The bottom section is for backing up to a floppy disk. The Backup to floppy button initiates the process. In order to back up to a floppy disk, the floppy disk must be in the drive before the button is pressed.
In addition to the changes to the backup.cgi web page, there are two new binary files for backing up a configuration and restoring a configuration. These are named ipcopbkcfg and ipcoprscfg respectively. The source code for these is available separately. The backup web directory is protected with an httpd.conf entry. Additional languages entries are added to the en.pl file.
The encryption key file is generated by using ipsec ranbits 256. The encryption/decryption of the .dat archive is done using openssl des3.
ipcopbkcfg — If the encryption key file does not exist, one is created. The unencrypted .tar.gz archive is created and then encrypted to the .dat archive.
ipcoprscfg — If the encryption key file exists, the encrypted .dat must also exist. If it does, it is unencrypted to a temporary .tar.gz file. if the encryption key file does not exist, the encrypted .dat file must not exist either. The unencrypted .tar.gz is copied to a temporary .tar.gz file. A temporary directory is created for testing the .tar.gz file, which is untarred to that directory. The temporary directory is then removed and the real untar done to replace the configuration files.
install.sh — The install script handles untarring the archive, creating the backup directory, setting the file and directory, permissions, adding the ignore entry to exclude.system, including the backup.conf in httpd.conf and adding the new language entries to the en.pl language file. This makes for a much simpler installation process than the prior implementation.
These files work with IPCop v1.2 through v1.3.0. If you have a problem with them, please let me know. Caveat: Only the English language text is included at this time. Note: This functionality is included in IPCop starting with v1.4.0. Because of this, the files that were here are no longer available for download. This page is left for documentation purposes.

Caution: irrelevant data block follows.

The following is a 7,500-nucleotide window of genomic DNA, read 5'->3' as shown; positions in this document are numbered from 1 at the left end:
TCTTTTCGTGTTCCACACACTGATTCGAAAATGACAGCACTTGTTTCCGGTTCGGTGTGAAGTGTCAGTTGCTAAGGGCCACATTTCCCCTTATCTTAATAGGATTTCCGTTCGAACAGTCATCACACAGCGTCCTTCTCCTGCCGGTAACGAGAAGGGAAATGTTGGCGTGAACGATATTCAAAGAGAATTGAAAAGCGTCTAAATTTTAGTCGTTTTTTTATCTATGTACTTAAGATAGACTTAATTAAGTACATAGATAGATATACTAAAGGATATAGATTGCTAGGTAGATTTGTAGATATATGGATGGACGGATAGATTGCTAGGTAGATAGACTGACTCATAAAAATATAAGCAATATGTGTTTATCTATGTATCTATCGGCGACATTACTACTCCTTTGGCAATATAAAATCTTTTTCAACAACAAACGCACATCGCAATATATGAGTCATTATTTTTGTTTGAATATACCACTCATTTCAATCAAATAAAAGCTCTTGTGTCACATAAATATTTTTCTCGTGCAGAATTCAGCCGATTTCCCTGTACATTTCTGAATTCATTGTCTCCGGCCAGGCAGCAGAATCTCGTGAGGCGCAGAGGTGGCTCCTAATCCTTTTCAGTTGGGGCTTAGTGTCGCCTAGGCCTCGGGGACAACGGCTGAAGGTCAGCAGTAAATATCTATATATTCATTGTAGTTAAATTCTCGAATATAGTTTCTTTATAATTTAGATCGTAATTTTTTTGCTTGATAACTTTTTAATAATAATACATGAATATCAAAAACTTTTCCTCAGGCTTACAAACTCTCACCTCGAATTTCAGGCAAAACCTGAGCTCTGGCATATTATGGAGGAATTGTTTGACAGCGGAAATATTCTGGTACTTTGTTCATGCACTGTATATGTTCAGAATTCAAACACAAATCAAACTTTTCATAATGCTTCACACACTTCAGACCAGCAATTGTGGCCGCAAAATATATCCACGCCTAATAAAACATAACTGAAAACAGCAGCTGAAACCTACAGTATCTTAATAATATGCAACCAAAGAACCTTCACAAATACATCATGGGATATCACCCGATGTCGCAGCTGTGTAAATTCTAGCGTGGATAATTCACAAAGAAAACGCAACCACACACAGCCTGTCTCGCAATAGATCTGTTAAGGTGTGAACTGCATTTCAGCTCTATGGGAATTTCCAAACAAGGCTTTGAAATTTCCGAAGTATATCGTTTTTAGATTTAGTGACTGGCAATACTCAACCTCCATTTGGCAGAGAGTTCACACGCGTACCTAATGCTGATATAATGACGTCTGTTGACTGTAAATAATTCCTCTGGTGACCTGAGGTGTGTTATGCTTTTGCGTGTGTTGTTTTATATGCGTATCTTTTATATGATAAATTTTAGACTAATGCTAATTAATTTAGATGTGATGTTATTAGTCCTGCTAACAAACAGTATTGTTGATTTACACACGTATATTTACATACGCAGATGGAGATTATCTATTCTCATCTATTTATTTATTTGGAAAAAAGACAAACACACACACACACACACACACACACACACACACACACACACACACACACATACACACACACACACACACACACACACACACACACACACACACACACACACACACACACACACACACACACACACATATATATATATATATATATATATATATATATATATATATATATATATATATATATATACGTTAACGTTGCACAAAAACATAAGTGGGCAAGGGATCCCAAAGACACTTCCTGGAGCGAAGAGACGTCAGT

- ipcopbkcfg.tar.gz (New backup files)
- install.sh (Installation script)
- ipcopbkcfg_src.tar.gz (Source files for new binaries)
- Use SCP to put the files on the IPCop machine.SCP ipcopbkcfg.tar.gz to /tmp/ipcopbkcfg.tar.gzSCP install.sh to /tmp/install.sh
- SSH to the IPCop machine and log in as root
- Change to the /tmp directory# cd /tmp
- Make the install script executable# chmod +x install.sh
- Run the install script# ./install.sh
After the above, the new backup functionality should be installed and ready to use.
IPCop is a very capable open source firewall. I highly recommend it. For more information, follow the title link. This page is to document my additions to it.
This enhancement is to increase the configuration backup capabilities of IPCop. IPCop v1.2 through v1.3.0 only allowed for backing up the configuration to a floppy disk. This enhancement allows for backing up the configuration through the web interface.
Note: This functionality is included in IPCop starting with v1.4.0.
Or, From Static to PHP
Just a little background
I have had a web site of some sort since around 1995. What you see on this site is, of course, the current implementation. As with most sites, this is not how it started. Though I have worked with some of the technologies used to created dynamic web sites, I have not used them to my own web site until fairly recently. For a very long time, I had a purely static web site, static HTML pages and mostly static content, too. Between then and now, I have experimented with various approaches, still having a mostly static result.
Other than just adding some simple links pages, the early changes were to add some of my photography to the site just to add some spice. This helped some, adding some visual interest if not much else. For a time, I experimented with the ArsDigita Community System(ACS). This web application framework was written in Tcl, ran on AOLserver and used the Oracle database server. This had the capability of creating dynamic web sites, though it also included an associated cost that made it prohibitive for my to use long-term for my personal web site. OpenACS offered an alternative to this. Based on ACS, it used the PostgreSQL database instead of Oracle. Also written in Tcl and running on AOLserver, this provided the capability for dynamic web sites with a lower cost of entry. While fun to experiment with for a while, I felt the need for something more, more mainstream that is.